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    I have sent maybe eight thousand letters on behalf of an ME/CFS group to former enquirers to the group including people who attended meetings plus some lapsed members. Most of these letters were sent 10+ years ago when few people would have been donating to groups in other countries particularly those people out the loop. We were the only group in the country looking for funds from patients (the other group uses scratch card sellers on commission) and the only one with a research fund. Apart from people who joined (around 10% except in recent years), these 8000 letters only resulted a handful of donations. There could be different reasons for this e.g. the letters have focused on getting new members rather than donations. But still it seems to me likely a lot of people stop caring about the cause. This would be more likely if people either see themselves as recovered or don't see their ongoing impairments as that significant.

    I think it is possible with further advances in the science, more people will see themselves suffering from a serious condition (rather than something they have recovered or largely recovered from) and this will help the cause.
     
    Last edited: Dec 27, 2017
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  12. Trish

    Trish Moderator Staff Member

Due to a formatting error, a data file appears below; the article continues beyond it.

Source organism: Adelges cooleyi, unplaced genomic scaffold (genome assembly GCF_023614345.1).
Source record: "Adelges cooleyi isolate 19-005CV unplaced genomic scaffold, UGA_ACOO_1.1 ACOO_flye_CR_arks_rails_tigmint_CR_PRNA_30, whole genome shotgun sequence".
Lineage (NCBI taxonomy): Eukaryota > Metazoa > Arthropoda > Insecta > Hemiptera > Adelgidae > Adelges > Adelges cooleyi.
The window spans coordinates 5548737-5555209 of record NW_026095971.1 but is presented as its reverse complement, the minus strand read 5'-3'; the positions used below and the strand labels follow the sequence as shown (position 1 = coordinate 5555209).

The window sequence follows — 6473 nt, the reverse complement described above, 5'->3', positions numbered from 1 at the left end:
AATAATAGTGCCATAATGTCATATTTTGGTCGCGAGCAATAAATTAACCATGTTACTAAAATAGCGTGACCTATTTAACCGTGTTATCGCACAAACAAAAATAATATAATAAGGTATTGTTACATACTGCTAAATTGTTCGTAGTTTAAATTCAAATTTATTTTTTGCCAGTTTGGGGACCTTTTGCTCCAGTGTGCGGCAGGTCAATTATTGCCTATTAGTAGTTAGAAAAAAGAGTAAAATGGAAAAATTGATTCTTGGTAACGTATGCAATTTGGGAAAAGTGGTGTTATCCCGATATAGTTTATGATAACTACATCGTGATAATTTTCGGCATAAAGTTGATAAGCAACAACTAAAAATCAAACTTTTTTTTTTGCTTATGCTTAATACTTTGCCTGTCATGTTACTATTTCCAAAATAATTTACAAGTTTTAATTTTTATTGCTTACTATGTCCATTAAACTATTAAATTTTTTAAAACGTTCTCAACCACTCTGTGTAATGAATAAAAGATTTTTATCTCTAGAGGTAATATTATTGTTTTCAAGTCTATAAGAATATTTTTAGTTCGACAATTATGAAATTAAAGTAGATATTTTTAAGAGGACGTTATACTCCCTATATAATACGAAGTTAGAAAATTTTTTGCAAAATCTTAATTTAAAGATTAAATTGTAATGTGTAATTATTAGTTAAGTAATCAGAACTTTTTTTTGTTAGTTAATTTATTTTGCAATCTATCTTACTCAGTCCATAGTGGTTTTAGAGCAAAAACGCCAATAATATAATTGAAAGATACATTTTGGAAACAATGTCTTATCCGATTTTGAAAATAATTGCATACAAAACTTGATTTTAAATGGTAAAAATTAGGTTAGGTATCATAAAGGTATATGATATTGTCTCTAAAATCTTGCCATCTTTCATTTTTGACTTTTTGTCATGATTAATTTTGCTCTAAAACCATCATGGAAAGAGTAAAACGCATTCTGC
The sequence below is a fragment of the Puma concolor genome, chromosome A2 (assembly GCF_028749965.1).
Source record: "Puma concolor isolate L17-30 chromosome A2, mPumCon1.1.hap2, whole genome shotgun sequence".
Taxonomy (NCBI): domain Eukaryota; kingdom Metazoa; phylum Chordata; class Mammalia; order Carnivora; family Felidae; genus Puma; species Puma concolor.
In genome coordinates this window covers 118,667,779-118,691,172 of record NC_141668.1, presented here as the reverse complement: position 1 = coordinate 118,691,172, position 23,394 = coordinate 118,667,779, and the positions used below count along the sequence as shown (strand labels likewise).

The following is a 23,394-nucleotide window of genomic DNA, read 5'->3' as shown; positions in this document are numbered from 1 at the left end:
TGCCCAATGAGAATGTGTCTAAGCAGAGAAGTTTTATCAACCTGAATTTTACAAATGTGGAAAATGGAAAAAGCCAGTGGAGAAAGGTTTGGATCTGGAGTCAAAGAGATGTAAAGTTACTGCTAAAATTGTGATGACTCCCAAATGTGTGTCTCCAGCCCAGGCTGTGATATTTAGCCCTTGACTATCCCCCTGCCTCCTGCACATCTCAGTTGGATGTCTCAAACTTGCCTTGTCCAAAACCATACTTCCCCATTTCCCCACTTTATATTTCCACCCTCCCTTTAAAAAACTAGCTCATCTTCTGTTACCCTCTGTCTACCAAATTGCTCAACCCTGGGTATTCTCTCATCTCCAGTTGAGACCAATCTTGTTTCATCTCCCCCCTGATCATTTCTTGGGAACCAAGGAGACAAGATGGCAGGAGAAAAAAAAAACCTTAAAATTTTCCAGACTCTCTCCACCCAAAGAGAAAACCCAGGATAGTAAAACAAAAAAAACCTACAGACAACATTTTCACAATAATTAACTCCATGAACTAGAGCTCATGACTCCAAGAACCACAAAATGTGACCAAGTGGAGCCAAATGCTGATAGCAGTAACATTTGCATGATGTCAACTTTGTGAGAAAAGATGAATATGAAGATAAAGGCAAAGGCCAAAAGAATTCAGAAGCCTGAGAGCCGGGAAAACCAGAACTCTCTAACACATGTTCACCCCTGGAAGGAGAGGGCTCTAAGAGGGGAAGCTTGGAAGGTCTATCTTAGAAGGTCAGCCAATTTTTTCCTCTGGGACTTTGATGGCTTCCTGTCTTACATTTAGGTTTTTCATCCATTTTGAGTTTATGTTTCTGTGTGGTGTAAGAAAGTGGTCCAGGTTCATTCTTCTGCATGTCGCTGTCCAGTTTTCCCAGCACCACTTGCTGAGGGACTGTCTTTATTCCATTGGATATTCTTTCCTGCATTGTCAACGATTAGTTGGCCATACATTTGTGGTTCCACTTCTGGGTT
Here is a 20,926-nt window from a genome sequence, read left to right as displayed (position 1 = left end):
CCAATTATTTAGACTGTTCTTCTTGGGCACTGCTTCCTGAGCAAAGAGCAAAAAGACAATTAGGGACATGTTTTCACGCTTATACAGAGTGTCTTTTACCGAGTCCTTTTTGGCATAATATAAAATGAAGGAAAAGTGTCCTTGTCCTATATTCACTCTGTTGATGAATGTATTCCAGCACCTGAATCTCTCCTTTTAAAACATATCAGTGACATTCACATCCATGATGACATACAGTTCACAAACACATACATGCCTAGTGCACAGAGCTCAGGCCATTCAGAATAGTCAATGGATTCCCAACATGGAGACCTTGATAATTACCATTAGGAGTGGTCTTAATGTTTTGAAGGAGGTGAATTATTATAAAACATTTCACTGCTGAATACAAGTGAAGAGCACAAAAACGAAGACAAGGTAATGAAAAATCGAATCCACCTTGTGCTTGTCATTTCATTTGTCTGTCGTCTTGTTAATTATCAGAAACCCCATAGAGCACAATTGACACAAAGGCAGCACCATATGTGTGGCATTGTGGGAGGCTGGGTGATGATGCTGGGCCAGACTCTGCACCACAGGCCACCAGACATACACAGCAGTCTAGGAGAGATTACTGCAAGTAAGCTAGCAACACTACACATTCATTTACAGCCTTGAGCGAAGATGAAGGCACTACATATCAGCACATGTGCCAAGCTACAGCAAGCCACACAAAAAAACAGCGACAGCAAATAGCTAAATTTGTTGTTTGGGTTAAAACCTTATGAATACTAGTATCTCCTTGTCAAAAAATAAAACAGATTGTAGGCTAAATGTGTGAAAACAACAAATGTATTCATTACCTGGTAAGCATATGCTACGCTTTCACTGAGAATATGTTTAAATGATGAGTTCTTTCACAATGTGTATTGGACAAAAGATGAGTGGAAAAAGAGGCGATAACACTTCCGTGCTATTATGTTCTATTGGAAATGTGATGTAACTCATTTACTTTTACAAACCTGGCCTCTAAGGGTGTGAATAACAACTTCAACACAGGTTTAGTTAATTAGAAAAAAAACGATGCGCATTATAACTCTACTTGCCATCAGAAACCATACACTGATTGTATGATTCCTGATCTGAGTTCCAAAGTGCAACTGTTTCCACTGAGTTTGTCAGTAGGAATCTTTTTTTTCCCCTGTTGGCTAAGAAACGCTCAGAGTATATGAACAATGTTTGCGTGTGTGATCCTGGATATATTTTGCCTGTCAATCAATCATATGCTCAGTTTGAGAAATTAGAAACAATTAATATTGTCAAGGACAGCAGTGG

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    Or they are too sick or too poor to get involved or donate.
     
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  13. Dolphin

    Dolphin Senior Member (Voting Rights)

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    If they are very sick with the illness all the more reason to donate to the cause.

    Some could be too poor alright.

    Edited to add: Though others were married and didn't seem to be particularly poor. Some would sometimes get in touch again after they had a setback.
     
    Last edited: Dec 27, 2017
  14. Justy

    Justy Senior Member (Voting Rights)

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    Yes, i had a fighting spirit for a number of years, i fundraised, sold my house and traveled abroad three times a year to see a specialist in M.E.

    Sadly for me, it became clear i was getting worse from the failed treatment attempts and the travel. I am now considerably sicker than before i started and have managed to step up my MCAS so that that now rules my life pretty much all the time, as well as having severe M.E.

    I dont think Dr Bell is telling anyone how to live their lives. Its a research study, and more research is needed in the area of progression and outcomes.
     
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  15. Andy